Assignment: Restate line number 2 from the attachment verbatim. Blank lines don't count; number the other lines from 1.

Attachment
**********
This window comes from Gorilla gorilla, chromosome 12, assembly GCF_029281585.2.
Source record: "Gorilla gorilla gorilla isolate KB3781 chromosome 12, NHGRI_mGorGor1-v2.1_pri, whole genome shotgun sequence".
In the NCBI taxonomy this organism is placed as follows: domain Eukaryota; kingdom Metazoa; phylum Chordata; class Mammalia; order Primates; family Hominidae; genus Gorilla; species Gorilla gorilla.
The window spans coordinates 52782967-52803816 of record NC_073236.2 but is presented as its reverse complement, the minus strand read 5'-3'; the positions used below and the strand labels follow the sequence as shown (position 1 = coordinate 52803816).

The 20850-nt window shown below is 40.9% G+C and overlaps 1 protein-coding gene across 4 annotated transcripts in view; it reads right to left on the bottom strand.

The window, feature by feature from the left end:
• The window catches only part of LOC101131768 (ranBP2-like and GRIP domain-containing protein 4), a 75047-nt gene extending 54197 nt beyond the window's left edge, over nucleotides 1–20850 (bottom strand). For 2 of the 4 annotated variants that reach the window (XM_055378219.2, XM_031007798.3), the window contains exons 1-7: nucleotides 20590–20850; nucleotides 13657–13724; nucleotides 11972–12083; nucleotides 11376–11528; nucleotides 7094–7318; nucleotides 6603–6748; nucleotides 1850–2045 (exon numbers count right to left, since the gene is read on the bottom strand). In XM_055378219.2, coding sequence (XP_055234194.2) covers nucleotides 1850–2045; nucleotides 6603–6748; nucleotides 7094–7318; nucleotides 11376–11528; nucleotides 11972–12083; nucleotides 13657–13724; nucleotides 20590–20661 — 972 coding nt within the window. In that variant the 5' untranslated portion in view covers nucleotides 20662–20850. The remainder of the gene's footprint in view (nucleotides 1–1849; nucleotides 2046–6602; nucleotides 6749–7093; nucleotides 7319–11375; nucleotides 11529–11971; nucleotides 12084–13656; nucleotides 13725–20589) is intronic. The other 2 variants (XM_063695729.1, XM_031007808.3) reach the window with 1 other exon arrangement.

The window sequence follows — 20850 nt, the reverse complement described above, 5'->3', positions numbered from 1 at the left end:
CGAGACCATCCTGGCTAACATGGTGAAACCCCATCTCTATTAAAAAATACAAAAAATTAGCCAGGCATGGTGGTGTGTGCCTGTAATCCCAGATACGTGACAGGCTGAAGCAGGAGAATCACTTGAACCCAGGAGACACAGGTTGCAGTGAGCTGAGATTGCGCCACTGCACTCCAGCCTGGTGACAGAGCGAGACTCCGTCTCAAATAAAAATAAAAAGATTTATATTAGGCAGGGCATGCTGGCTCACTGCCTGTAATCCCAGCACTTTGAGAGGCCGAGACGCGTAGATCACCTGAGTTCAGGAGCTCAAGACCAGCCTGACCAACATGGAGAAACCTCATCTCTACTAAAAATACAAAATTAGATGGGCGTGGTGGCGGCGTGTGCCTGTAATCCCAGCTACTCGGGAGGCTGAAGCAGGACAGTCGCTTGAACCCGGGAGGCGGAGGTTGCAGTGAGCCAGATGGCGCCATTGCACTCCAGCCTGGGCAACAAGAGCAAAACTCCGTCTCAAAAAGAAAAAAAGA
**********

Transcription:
Source record: "Gorilla gorilla gorilla isolate KB3781 chromosome 12, NHGRI_mGorGor1-v2.1_pri, whole genome shotgun sequence".